Hopefully with this scenario, I’m going to teach you how half-life may affect antidepressant selection. Adherence to antidepressant therapy is a huge issue for our patients. It is often very challenging in the early stages of treatment to convince patients to continue to take their antidepressant because there usually isn’t an immediate effect. It can take weeks to months for antidepressants to have the full/desired effect.
Selecting an antidepressant is also a difficult decision and is often done based upon the adverse effect profile, characteristics of the medication, patient perceptions and/or provider familiarity.
A 48 year old female has new onset depression and has been placed on sertraline 50 mg daily. She has a well known medication history and has been notoriously difficult as far as medication adherence. She is also on multiple antihypertensives which she has not been consistent about refilling or has historically filled them late.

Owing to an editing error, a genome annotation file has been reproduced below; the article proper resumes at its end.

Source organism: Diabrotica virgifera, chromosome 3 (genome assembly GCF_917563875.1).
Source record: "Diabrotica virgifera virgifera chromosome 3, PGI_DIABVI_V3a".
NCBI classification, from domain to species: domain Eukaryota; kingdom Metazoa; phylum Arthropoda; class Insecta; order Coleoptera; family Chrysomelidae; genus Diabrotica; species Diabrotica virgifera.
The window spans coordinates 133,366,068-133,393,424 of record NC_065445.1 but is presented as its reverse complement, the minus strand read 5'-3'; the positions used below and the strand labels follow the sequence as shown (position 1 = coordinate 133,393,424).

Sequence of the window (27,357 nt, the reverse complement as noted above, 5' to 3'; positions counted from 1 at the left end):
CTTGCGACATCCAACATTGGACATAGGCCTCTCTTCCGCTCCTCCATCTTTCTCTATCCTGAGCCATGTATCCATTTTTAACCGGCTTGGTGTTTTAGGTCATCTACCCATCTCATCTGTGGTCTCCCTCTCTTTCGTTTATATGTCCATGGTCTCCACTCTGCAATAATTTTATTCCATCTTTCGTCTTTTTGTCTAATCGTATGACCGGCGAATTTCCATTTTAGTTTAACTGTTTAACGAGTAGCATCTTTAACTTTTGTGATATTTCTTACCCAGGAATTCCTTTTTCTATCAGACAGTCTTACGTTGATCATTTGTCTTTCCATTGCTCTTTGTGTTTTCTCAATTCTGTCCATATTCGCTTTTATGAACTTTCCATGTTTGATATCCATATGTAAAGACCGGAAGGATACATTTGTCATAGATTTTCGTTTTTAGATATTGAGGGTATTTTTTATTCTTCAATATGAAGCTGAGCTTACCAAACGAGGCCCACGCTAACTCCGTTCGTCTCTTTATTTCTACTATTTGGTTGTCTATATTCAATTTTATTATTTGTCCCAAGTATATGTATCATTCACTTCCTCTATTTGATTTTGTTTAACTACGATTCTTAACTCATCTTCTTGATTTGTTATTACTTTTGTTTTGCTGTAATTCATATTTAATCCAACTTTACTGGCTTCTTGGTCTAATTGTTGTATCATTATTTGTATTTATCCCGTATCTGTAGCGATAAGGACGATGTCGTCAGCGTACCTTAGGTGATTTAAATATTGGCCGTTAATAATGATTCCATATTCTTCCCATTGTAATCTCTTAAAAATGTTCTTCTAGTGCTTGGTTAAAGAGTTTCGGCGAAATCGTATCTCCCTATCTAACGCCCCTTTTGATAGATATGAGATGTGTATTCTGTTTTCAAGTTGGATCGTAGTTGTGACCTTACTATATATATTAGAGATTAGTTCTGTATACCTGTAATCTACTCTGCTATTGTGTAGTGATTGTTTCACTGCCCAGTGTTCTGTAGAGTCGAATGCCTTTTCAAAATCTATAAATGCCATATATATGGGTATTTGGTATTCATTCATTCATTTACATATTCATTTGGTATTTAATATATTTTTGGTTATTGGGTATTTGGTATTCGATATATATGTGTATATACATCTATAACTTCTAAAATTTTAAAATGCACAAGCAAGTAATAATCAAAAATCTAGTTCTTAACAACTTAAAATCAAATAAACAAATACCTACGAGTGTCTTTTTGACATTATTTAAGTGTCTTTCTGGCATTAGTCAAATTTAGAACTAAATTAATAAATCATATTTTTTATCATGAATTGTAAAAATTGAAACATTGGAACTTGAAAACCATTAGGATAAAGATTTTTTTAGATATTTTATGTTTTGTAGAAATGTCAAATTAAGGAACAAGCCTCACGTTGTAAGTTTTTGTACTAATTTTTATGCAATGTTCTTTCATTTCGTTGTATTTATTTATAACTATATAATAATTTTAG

She is about 1 month in to the sertraline and does not feel that it is helping. So, what should we do? If we could predict the future, this would be easy. That’s the “art” of the battle.
There are a ton of different options to consider. We could increase sertraline. We could ask her to take it for another couple weeks or up to another month or two.
Looking at her history and understanding that adherence might be at play here, especially if she feels it isn’t working, it would very important to try to decipher how much she actually took. In a scenario like this, it might actually make sense to try switching antidepressants. The one that I might think about is fluoxetine, which has a longer half life. The longer half life would potentially be advantageous for a patient who isn’t the most reliable about taking their medications. Missed doses may not have as large of an impact with the fluoxetine.
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